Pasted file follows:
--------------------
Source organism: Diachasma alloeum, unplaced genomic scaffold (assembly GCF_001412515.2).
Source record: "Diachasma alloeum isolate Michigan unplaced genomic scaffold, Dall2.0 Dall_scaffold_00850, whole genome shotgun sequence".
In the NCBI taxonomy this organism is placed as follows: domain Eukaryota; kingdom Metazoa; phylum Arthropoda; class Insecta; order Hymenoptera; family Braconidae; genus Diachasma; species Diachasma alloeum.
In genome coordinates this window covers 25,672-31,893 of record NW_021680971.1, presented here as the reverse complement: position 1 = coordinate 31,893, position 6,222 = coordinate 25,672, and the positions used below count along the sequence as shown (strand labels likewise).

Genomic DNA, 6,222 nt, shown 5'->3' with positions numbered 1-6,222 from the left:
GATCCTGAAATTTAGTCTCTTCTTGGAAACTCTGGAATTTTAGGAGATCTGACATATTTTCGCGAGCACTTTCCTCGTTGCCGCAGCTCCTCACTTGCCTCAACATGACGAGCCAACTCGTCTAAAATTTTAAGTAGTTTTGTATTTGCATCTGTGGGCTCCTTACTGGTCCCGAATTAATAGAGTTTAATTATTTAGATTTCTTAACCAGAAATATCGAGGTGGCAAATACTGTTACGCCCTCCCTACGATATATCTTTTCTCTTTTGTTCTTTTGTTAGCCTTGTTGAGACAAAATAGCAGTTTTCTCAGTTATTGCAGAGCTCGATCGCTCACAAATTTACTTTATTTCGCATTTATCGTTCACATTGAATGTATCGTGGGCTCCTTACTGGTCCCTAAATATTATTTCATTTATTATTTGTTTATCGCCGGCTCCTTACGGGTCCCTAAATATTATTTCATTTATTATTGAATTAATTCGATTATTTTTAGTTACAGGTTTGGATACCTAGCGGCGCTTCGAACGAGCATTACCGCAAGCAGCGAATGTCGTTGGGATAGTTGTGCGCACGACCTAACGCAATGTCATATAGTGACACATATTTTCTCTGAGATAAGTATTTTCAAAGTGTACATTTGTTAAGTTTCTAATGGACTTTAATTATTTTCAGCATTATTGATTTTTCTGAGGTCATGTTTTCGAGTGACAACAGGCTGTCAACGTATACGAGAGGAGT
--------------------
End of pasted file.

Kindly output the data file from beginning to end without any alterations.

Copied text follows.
Source organism: Diachasma alloeum, unplaced genomic scaffold (assembly GCF_001412515.2).
Source record: "Diachasma alloeum isolate Michigan unplaced genomic scaffold, Dall2.0 Dall_scaffold_00850, whole genome shotgun sequence".
In the NCBI taxonomy this organism is placed as follows: domain Eukaryota; kingdom Metazoa; phylum Arthropoda; class Insecta; order Hymenoptera; family Braconidae; genus Diachasma; species Diachasma alloeum.
In genome coordinates this window covers 25,672-31,893 of record NW_021680971.1, presented here as the reverse complement: position 1 = coordinate 31,893, position 6,222 = coordinate 25,672, and the positions used below count along the sequence as shown (strand labels likewise).

Genomic DNA, 6,222 nt, shown 5'->3' with positions numbered 1-6,222 from the left:
GATCCTGAAATTTAGTCTCTTCTTGGAAACTCTGGAATTTTAGGAGATCTGACATATTTTCGCGAGCACTTTCCTCGTTGCCGCAGCTCCTCACTTGCCTCAACATGACGAGCCAACTCGTCTAAAATTTTAAGTAGTTTTGTATTTGCATCTGTGGGCTCCTTACTGGTCCCGAATTAATAGAGTTTAATTATTTAGATTTCTTAACCAGAAATATCGAGGTGGCAAATACTGTTACGCCCTCCCTACGATATATCTTTTCTCTTTTGTTCTTTTGTTAGCCTTGTTGAGACAAAATAGCAGTTTTCTCAGTTATTGCAGAGCTCGATCGCTCACAAATTTACTTTATTTCGCATTTATCGTTCACATTGAATGTATCGTGGGCTCCTTACTGGTCCCTAAATATTATTTCATTTATTATTTGTTTATCGCCGGCTCCTTACGGGTCCCTAAATATTATTTCATTTATTATTGAATTAATTCGATTATTTTTAGTTACAGGTTTGGATACCTAGCGGCGCTTCGAACGAGCATTACCGCAAGCAGCGAATGTCGTTGGGATAGTTGTGCGCACGACCTAACGCAATGTCATATAGTGACACATATTTTCTCTGAGATAAGTATTTTCAAAGTGTACATTTGTTAAGTTTCTAATGGACTTTAATTATTTTCAGCATTATTGATTTTTCTGAGGTCATGTTTTCGAGTGACAACAGGCTGTCAACGTATACGAGAGGAGT